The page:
The next garment in this Fit-Along series of Wardrobe Basics is the sheath dress (see the first post here). Every woman needs a classic sheath dress in her wardrobe. A sheath dress will stand the test of fashion time and it’s a quick and effortless way to get dressed in the morning.
What is a classic sheath dress? A sheath dress has a form fitting silhouette, a hemline that stops at or just below the knee, sleeveless with few if any design details. Now don’t confuse the sheath dress with the shift dress or the little black dress. The shift dress has no waist line definition-think the 60’s mod dresses. The little black dress can be any silhouette as long as it’s black. A classic sheath dress in your best neutral color is equivalent to a man’s navy suit. Like the man’s navy suit, you can wear the sheath dress 5 days in a row and no one will notice. Rotate accessories like belts, scarfs, necklaces and shoes for a different look. Add a blazer, cardigan or blue jean jacket and it takes on a whole new personality. It can become a jumper when you wear your classic white blouse underneath. Cissie, a guest blogger, likes to call this type of dress a CCC Dress — Church, Cocktails, Cemetery. It’s a fashion work horse!
Picking the right fabric is essential. You want a fabric that works for all seasons and Ponte Knit is perfect! The featured Ponte Knits are 16 oz making it just the right amount of body and structure for a sheath dress. Other fabrics that would work well are cotton sateen or tropical weight wool.
The sheath dress is a universally flattering shape. A few little design tweaks are all you really need to make it work for you. The key to the sheath dress is fit. As I said before, I won’t be able to cover all of the many varied figure types. And some patterns can work for more than one figure type. But I hope this will help you to look at patterns more critically and analyze what will best work for you. Be sure to sign up for Sew Much Fabric’s mailing list (scroll to the bottom of the home page) for additional exclusive information including updates on videos by Sew-to-Fit on how to do pattern alterations for that perfect fit.
Pattern Suggestion: McCalls 6920 view A or C The sheath dress silhouette has the hour glass figure type in mind. Design details like a scoop or V-neck line (not too low) is the most flattering with a slightly tapered hem. An A-line skirt can work just be sure the waist area is defined.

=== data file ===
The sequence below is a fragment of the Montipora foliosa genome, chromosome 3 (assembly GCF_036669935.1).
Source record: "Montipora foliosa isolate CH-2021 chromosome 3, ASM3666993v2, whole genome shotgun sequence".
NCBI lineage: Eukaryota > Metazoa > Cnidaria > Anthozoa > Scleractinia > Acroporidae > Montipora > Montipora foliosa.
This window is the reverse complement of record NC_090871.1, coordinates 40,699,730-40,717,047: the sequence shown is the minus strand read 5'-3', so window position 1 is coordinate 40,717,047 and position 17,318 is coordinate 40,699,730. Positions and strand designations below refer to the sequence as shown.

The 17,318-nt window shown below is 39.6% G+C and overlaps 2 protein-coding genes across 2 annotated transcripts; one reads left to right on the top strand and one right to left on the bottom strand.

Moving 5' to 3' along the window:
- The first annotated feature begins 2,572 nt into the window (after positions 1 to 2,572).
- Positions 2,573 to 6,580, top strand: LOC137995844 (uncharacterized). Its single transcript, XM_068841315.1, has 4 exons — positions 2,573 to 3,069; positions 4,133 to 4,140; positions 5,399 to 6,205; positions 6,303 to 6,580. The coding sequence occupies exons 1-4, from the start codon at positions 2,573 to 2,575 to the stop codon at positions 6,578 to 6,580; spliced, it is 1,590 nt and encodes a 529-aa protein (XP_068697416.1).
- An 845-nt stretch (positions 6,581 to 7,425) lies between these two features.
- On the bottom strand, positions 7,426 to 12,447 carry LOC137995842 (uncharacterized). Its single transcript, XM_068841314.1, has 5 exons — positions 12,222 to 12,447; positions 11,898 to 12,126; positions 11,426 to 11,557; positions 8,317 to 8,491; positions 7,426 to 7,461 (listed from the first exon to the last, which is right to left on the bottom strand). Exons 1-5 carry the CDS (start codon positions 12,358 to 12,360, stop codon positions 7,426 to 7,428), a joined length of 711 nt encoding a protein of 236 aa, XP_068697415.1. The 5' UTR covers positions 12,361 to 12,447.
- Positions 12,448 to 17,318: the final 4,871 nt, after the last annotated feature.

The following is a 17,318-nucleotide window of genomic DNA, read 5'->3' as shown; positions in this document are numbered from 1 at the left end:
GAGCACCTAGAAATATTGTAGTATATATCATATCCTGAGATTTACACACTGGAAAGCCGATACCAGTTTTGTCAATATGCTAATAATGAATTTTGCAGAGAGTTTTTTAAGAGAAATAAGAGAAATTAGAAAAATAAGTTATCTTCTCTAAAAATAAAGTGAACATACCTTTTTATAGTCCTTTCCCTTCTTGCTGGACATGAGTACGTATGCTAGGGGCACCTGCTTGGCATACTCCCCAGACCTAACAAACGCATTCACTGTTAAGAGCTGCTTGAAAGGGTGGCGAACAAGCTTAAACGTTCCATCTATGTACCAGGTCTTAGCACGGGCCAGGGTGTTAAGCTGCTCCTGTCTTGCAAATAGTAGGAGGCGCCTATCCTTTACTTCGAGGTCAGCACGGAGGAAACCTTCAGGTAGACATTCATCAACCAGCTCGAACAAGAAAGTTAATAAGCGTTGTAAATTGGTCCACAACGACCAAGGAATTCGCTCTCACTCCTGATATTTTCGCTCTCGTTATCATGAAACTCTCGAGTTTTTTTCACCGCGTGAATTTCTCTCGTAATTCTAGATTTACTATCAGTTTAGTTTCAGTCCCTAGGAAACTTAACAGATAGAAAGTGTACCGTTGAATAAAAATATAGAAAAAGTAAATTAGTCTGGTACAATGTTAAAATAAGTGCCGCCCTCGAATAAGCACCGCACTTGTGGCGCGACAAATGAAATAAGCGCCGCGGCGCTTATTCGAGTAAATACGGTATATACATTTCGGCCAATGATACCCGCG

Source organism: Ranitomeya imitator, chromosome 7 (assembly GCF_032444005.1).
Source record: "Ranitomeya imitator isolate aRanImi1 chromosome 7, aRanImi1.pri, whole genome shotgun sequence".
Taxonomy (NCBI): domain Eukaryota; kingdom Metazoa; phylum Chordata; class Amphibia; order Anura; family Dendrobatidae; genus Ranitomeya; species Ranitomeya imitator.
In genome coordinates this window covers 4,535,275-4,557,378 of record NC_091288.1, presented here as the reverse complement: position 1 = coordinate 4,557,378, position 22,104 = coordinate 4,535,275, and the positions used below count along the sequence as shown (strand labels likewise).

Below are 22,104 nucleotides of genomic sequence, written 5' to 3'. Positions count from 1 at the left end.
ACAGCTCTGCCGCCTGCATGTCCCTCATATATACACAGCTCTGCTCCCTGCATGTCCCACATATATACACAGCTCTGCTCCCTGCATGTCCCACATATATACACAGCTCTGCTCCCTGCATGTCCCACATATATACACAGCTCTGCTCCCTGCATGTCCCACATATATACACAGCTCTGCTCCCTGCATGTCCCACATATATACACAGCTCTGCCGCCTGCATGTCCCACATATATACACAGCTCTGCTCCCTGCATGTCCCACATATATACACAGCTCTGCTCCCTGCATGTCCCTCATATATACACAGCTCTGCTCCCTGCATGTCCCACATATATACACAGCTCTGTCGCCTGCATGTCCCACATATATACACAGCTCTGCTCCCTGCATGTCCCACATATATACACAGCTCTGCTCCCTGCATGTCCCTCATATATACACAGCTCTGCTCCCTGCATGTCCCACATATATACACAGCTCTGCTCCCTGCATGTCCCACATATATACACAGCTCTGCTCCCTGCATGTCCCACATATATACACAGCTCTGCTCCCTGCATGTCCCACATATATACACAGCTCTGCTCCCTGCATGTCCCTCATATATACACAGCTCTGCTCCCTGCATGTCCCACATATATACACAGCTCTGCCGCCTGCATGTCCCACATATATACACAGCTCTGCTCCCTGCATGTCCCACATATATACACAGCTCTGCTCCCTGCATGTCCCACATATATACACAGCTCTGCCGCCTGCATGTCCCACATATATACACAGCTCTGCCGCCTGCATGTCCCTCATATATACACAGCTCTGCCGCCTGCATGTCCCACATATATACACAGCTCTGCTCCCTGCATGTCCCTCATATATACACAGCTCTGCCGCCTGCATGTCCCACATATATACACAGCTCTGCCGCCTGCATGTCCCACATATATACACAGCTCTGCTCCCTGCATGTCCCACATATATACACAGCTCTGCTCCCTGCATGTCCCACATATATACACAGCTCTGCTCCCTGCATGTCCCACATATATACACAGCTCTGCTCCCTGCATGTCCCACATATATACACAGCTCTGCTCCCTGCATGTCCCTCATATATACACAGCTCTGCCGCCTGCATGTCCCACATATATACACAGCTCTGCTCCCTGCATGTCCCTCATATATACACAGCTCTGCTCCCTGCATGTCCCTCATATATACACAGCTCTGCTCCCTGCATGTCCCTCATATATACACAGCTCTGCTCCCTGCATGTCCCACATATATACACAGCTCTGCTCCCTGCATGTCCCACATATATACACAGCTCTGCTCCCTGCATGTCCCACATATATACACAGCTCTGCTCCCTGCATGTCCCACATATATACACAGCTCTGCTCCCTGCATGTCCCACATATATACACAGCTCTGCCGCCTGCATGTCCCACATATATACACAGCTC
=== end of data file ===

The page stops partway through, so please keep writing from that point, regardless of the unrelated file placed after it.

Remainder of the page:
Pattern Suggestion: Vogue 9025 This silhouette should bring the attention to the bottom half to balance out the top. Vogue 9025 has a nice dropped waist line that adds width to the hip area.
Pattern Suggestion: Vogue 8786For this silhouette we want to bring attention to the upper body. Vogue 8786 is a great pattern because the cap sleeves add width to the upper body and balances the lower half. The hem should be straight down from the hip-don’t taper.
Pattern Suggestion: Vogue 8828 Sheath dresses with an empire waist line and an A-line skirt are a great choice. I selected Vogue 8828 view A without the pocket flap. View D is also a good choice. The hem should not be tapered.
Pattern Suggestion: McCalls 7085 If you want to create curves McCalls 7085 is a great pattern because the two darts really create a nice illusion of a waist. Add a skinny belt in a contrasting color and you have created an hour glass silhouette. Tapering the hem also helps to create a hip curve.
Once you have your classic sheath dress dive into your accessory box and get ideas for all the different looks you can make. Have fun and add other sheath dresses with design details like color blocking, contrast topstitching and different necklines.